Why do I love DCC so darn much?

I chose that particular retro clone of D&D because it’s flexible, reminds me of multiple editions, and is a lot of fun to run. There’s nostalgia, cool dice, and lots of fun charts for everything/anything. It’s like Warhammer Fantasy and Rolemaster had a love child.

I love DCC because I can (re)create classes and concepts that I used to love. I can pump out new and different monsters or port them over from other games, D&D editions, etc. I own a sickening number of old monster books, especially from D&D 3rd Ed. They happen to work very well with DCC/MCC. So does Gamma World, strangely enough.

I’ll admit, I also have a strong sense of nostalgia and that’s present in DCC more than other games. I would still run Basic D&D per the Rules Cyclopedia if I didn’t have to come up with 5 copies of the game to distribute to my players. DCC is relatively cheap and easy to find, so is D&D 5E. Either works. One is easier to explain thanks to Critical Role.

The “Old Grognard Effect” does more damage to new players than Matt Mercer ever could.

Old Grognards of the world, OG roleplayers of the world, hear me please. There is a very ugly tendency amongst older gamers to exclude or act as gatekeepers to the hobby. The ugly act of discrimination affects the gaming table the same as anything else. Simply put- please treat people with kindness and understanding?

I hear a lot of stories about OGs gaming in public. Why do you go play at a game store with the same old group and the same old game if you’re not going to let other people join or even watch? Go hang out in the DM’s mom’s basement for five hours and continue to ignore the new players entirely.

Part of the appeal of D&D 5E is its current popularity. Please, let them learn about the “good old days” elsewhere after they’ve had a few sessions under their belts. Keeping new folx excluded from the hobby is ultimately self-destructive toward the hobby and industry. Please, don’t do it. Gatekeeping is unnecessary and kinda stupid.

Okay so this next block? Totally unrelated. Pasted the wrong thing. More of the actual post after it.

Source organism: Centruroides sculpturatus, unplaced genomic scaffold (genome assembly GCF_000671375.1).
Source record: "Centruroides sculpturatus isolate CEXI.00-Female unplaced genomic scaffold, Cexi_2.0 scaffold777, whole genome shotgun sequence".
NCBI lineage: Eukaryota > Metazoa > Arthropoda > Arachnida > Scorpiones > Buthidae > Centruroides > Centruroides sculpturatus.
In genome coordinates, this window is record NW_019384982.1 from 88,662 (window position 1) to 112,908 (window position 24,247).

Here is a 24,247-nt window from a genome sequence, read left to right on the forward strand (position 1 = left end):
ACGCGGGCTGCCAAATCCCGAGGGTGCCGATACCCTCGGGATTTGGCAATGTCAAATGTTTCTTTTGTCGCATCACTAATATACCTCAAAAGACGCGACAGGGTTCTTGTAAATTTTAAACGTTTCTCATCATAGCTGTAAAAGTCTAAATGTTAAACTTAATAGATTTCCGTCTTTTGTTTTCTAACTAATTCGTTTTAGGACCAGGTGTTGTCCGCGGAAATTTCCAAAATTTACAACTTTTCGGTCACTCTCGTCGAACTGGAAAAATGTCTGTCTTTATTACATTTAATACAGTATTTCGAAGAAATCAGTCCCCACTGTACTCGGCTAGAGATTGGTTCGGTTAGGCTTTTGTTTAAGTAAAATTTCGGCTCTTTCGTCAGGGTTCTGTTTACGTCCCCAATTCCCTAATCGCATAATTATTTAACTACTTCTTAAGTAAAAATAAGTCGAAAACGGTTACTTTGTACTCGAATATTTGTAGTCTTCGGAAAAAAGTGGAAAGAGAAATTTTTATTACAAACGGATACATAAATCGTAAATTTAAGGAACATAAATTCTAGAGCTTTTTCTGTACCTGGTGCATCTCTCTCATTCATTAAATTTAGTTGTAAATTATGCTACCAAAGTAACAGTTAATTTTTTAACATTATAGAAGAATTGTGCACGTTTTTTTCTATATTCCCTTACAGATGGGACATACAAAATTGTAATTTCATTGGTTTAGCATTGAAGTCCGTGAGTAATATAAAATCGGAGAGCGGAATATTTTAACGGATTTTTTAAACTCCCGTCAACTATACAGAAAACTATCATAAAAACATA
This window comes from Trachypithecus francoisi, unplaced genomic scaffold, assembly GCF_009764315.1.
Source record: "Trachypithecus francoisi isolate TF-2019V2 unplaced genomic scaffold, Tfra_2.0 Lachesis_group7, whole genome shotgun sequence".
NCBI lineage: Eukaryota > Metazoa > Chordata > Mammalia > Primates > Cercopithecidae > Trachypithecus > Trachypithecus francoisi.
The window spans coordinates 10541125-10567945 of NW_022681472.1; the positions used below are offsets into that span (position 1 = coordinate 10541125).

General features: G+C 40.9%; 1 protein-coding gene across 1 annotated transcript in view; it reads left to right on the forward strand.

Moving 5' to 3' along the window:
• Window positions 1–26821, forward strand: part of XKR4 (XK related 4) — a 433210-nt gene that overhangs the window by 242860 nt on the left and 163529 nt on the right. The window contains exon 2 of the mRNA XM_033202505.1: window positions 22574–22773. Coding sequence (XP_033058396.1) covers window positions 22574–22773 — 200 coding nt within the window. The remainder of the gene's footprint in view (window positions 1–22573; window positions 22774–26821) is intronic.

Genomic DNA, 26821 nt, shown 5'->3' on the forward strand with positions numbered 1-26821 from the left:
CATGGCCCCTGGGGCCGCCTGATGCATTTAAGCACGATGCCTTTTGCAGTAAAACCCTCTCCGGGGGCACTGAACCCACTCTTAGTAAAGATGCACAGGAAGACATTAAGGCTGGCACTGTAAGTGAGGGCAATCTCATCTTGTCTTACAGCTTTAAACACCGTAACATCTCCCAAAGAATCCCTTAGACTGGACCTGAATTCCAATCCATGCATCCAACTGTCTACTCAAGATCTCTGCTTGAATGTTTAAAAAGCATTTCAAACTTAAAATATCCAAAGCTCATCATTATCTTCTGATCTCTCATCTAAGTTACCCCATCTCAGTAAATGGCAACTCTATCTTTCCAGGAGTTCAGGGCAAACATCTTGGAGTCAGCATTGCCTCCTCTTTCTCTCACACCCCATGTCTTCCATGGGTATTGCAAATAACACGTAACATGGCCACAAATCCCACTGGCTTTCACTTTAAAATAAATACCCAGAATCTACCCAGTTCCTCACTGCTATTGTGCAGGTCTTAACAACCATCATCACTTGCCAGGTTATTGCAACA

The homebrew factor.

People have been hacking the rules and creating their own material for games since the dawn of D&D. B/X and AD&D 1E were a glorious and wonderful proving ground for funky new game mechanics, previously unseen or unheard-of monsters, and freakishly cool magic items. Some of us feel like D&D 5E is tied very heavily to the rules, even when they’re broken and dysfunctional.

We never needed a “Rule of cool” back then because all you ever needed was DM approval. It was the DM’s table, his rules. (I use male pronouns because unfortunately ladies were rare in the hobby back then.) Likewise, DMs could cook up some new, weird idea for a class, spell, magic item, or monster they could run it. If it flopped, it could be gone the next week or revised.

Heck, back then we didn’t have “Based on X Edition” mechanics. If someone built a game based on D&D, but set entirely in space? It was a “NEW” game. Most designers had the sense to rename the attributes, classes, abilities, magic and add spiffy rayguns. They wouldn’t rip the game off directly, but they could definitely steal concepts to make money. Sounds like what OSR games do. Hmmm….